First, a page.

The preamble to this series is here. All reviews are stored in the category “Canadian Earth Science for @PMHarper” (see right hand column). ===== Lemieux, J.-M., 2011, (Review:) The potential impact of underground geological storage of carbon dioxide in deep saline … Continue reading

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Canada’s Geoheritage Surge: Geoscience Heritage, Geoparks, Geosites, Geotourism

UPDATE – OCTOBER 20 2014. It’s here! “Four Billion Years and Counting: Canada’s Geologic Heritage”. Offered to you by the Canadian Federation of Earth Sciences for CAD$39.95 only – order your copy from Nimbus   —   Left: A fossil tree at … Continue reading

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Canadian Earth Science for @PMHarper – 5: refining seismic risk assessment in Canada

The preamble to this series of reviews is here. All reviews can be found under the category “Canadian Earth Science for @PMHarper” Atkinson, G.M. and K. Goda, 2011, Effects of Seismicity Models and New Ground-Motion Prediction Equations on Seismic Hazard … Continue reading

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A Tidal power lagoon in Nova Scotia’s Scott’s Bay?

Nova Scotia is where I live – a 700-odd km long NE-SW peninsula that more or less parallels the edge of the continent. What (almost) separates us from that continent is the Bay of Fundy, the Canadian extent of the Gulf … Continue reading

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Canadian Earth Science for @PMHarper 4 – Ice ages and Klondike gold

The pre-amble to this series of reviews is here Froese, E.G., Zazula, G.D., Westgate, J.A., Preece, S.J., Sanborn, P.T., Reyes, A.V., Pearce, N.J.G., 2009, The Klondike goldfields and Pleistocene environments of Beringia. GSA Today, v. 19, no. 8, p. 4-10. … Continue reading

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A no-brainer for every earth scientist: time travel!

Because this is a WordPress blog, I receive the weekly WordPress writing challenges, which are all about encouraging and helping aspiring fiction writers, which I am not. However, this week’s challenge is irresistible – Time Travel! This is the challenge … Continue reading

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Canadian Earth Science for @PMHarper 3 – the importance of finding layered oceanic crust

The preamble to this review series is here.  Gillis, K.M., J.E. Snow, A. Klaus, N. Abe, A.B. Adriao, N. Akizawa, G. Ceuleneer, M.J. Cheadle, K. Faak, T.J. Falloon, S.A. Friedman, M. Godard, G. Guerin, Y. Harigane, A.J. Horst, T. Hoshide, … Continue reading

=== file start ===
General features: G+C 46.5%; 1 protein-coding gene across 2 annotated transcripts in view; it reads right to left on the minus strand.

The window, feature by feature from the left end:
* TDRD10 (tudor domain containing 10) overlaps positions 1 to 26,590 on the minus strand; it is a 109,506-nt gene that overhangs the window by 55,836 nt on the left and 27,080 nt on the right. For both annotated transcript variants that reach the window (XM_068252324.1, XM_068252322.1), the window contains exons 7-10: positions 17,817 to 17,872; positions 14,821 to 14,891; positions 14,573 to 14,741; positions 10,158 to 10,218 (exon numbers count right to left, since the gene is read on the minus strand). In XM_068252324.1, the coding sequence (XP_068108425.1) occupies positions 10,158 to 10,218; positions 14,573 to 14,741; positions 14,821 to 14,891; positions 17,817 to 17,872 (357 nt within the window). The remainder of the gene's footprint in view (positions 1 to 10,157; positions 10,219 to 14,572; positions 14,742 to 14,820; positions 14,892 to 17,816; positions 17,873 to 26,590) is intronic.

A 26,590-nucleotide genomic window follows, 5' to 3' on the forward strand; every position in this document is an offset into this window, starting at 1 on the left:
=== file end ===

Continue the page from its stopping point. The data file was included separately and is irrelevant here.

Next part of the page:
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Blue Beach is not for sale

(Originally posted in March 2014. Updated a few times, last in May 2017)   Left: Google Earth image showing location of Blue Beach – Avonport Station coastline. Right: aerial photo of the cliff (in the shade) and beach at low … Continue reading

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The Eemian and the #Anthropocene

Figure 1. River Eem at town of Eemdijk (to the right), Netherlands. The view is to the North. Eem floodplain (ca. 1 m below MSL) to the left. Location of photo: 52o15’17.65″N, 5019’38.42″E The Eemian interglacial warm period is known … Continue reading

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Canadian Earth Science for @PMHarper – 2: The Canadian contribution to the International Polar Year

The preamble to this review series is here.   — Melling, H., R. Francois, P.G. Myers, W. Perri, A. Rochon, R.L. Taylor, 2012, The Arctic Ocean – a Canadian perspective from IPY. Climate Change, DOI 10.1007/s10584-012-0576-4. Published online at http://link.springer.com/article/10.1007%2Fs10584-012-0576-4/fulltext.html The … Continue reading

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Tantalum, your smart phone and the world economy

I listen to BBC World Service a lot. Today I caught the program “More or Less” (http://www.bbc.co.uk/programmes/b006qshd), presented by Tim Harford. “More or Less” is about “the numbers and statistics used in political debate, the news and everyday life”.  Today’s … Continue reading

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Canadian Earth Science for @PMHarper – 1: The end of the last Ice Age off Newfoundland

The preamble to this review series is here. Roger, J., Saint-Ange, F., Lajeunesse, P., Duchesne, M.J., and St-Onge, G., 2013, Late Quaternary glacial history and meltwater discharges along the Northeastern Newfoundland shelf. Canadian Journal of Earth Sciences, v. 50, p. … Continue reading

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Canadian Earth Science for @PMHarper – Preamble

In 2007, Canadian writer Yann Martel became puzzled about what made then relatively new Canadian PM Stephen Harper tick.  This as a result of a visit to Ottawa on the occasion of the 50th anniversary of the Canadian Council for … Continue reading